Further as Section 386. Cr.PC provides two separate ways of realizing fines, namely (1) by attachment and sale of movable property by the Magistrate, and (2) by civil process, it seems to us that the intention was that the first method should be used where it was possible for the property to be seized. Further, Clause (a) shows that, the property, which is to be seized, must belong to the offender, and It was only at that stage that the magistrate could attach it and proceed to sell it. We are, therefore, of opinion that so far as the words 'movable property' in Clause (a) of Section 386 are concerned, they refer to tangible movable property which can be seized, ,and which must be belonging to the offender. If it is movable property of other description, the remedy is under Clause (b) by civil process. The very fact that execution by civil process is allowed- in the case of movable property also shows that there is difference in the meaning of the words 'movable property' as used in Clause (a) and as used in Clause (b). Shrimati Baladevi, therefore, could not ask the magistrate to attach the future salary of Ramnath as and when it became due for two reasons. In the first place, future salary was not tangible corporeal property available for seizure. In the second place, it did not belong to Ramnath because he could not be said to have earned his future salary. The magistrate, therefore, was right in holding that no attachment of future salary could be made under the provisions of the criminal law.
He has, however, gone further, and said following the 'Rangoon case' AIR 1934 Rang 82 (A) that even where the salary has been earned but has not been drawn, it cannot be attached. If by this he means salary that has not been drawn by proper bill and come into the office of the Government servant, his observation is correct, for until the salary has come into the office on a bill drawn for the purpose and accepted by the treasury, it cannot be said to be property belonging to the salary earner. But if the Magistrate further means that unless it is actually paid over to the salary earner, it cannot be attached as movable property, he is wrong. The procedure in Government is that a bill is drawn and the money is paid by the Treasury on the passing of the bill, and is received in the office where an employee is in service. As soon as it is received there, it, in our opinion, belongs to the employee, and all that the office has to do further is to pay it over to him. Therefore while the money is still In the office, a person may attach it on a warrant of the magistrate.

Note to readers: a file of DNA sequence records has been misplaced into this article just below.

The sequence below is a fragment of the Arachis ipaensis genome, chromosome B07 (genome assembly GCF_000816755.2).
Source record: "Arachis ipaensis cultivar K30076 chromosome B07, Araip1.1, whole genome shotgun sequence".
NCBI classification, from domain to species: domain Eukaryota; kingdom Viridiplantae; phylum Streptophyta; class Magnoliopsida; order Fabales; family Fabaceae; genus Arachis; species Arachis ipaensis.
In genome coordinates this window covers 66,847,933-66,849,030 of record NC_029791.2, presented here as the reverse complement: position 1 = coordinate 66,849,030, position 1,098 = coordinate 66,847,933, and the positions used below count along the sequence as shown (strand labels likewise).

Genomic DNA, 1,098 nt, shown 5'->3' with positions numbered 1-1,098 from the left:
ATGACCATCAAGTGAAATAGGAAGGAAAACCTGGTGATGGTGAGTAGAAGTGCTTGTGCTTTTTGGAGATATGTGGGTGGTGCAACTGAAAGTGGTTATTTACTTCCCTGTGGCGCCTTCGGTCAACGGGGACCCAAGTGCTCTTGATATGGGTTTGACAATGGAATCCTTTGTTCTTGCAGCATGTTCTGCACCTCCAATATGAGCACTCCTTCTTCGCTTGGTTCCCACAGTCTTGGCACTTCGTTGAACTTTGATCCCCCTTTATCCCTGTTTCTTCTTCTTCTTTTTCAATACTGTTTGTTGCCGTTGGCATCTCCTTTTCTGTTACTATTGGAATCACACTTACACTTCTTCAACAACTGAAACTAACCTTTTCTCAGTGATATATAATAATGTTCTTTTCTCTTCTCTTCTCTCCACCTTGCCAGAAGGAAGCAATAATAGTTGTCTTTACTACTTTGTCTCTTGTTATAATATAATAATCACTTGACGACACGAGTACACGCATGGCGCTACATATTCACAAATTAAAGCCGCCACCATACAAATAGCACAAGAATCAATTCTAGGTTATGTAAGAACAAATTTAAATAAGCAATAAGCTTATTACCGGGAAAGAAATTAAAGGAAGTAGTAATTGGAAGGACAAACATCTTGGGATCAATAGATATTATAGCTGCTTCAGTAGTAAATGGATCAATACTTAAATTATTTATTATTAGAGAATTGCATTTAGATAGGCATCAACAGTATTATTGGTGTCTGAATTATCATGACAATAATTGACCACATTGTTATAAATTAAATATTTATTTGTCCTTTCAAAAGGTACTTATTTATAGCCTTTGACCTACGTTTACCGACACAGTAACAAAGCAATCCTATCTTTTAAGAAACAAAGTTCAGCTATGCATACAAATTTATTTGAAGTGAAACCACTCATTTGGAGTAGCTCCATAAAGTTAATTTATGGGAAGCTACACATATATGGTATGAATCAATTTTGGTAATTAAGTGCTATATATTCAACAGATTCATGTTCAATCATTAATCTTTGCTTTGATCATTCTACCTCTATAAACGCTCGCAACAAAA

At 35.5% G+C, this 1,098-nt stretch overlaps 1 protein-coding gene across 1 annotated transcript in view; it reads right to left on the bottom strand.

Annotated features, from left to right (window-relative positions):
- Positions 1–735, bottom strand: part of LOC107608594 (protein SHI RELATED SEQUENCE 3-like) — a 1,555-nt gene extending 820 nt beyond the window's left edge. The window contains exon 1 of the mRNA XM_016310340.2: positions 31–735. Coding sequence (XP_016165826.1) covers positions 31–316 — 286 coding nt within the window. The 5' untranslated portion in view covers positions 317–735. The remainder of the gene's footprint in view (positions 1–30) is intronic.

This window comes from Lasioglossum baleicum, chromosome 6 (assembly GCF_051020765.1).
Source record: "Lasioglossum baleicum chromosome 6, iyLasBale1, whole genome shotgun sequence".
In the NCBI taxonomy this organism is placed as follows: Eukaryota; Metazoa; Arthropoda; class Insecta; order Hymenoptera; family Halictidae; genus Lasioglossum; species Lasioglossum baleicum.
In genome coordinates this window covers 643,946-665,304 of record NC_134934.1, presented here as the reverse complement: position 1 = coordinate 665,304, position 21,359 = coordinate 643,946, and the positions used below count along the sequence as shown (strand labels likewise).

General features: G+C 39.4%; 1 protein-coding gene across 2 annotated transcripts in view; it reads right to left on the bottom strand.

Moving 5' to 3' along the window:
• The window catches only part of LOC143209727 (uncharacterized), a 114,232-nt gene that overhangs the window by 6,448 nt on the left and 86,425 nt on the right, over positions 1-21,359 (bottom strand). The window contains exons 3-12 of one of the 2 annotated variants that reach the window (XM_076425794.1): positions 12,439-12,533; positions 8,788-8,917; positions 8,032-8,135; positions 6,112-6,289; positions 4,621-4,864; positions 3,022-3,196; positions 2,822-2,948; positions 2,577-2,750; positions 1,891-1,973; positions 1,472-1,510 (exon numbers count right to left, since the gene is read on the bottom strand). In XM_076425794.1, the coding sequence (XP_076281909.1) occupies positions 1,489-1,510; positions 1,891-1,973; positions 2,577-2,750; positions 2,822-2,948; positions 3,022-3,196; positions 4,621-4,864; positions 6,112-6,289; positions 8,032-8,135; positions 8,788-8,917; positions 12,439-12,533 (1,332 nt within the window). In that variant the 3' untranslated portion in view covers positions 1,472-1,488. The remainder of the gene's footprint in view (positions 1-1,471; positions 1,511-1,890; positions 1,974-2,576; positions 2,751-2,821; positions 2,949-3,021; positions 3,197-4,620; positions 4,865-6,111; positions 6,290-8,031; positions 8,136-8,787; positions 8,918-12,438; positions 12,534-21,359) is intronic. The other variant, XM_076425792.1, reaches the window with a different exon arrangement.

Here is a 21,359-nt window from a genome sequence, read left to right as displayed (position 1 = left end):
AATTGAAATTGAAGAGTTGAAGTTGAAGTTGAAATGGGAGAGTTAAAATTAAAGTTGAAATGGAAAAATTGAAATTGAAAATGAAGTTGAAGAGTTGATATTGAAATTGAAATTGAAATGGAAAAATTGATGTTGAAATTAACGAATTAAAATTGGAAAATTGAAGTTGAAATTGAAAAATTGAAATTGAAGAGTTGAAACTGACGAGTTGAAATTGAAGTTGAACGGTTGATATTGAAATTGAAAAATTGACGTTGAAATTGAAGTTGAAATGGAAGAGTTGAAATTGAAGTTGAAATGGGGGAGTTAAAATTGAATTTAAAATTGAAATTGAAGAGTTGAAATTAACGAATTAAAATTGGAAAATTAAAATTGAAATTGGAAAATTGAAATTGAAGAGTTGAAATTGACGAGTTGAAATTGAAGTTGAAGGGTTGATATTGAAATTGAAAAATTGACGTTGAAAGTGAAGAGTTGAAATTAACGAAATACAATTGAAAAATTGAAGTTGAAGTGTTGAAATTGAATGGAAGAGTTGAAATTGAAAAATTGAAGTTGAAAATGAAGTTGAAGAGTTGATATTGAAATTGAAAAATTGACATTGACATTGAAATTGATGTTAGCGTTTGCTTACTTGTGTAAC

9. The kind of execution which Shrimati Baladevi wanted can only, in our opinion, be done if she takes action under Clause (b) of Section 386 (1). The words used in that clause include property both movable and immovable, and if a person desires attachment of salary in the manner provided in Order 21, Rule 48, he has to ask the Magistrate to issue an order to the Collector under Clause (b) for execution according to civil process which, of course, will be subject to all the limitations provided in the Civil Procedure Code.
Shrimati Baladevi in this case only asked for attachment of future salary by the magistrate, and the magistrate was right in refusing to do so Under Section 488 f3) read with Section 386(1), Cr.PC
10. There is no force, therefore, in this reference, and it Is hereby rejected.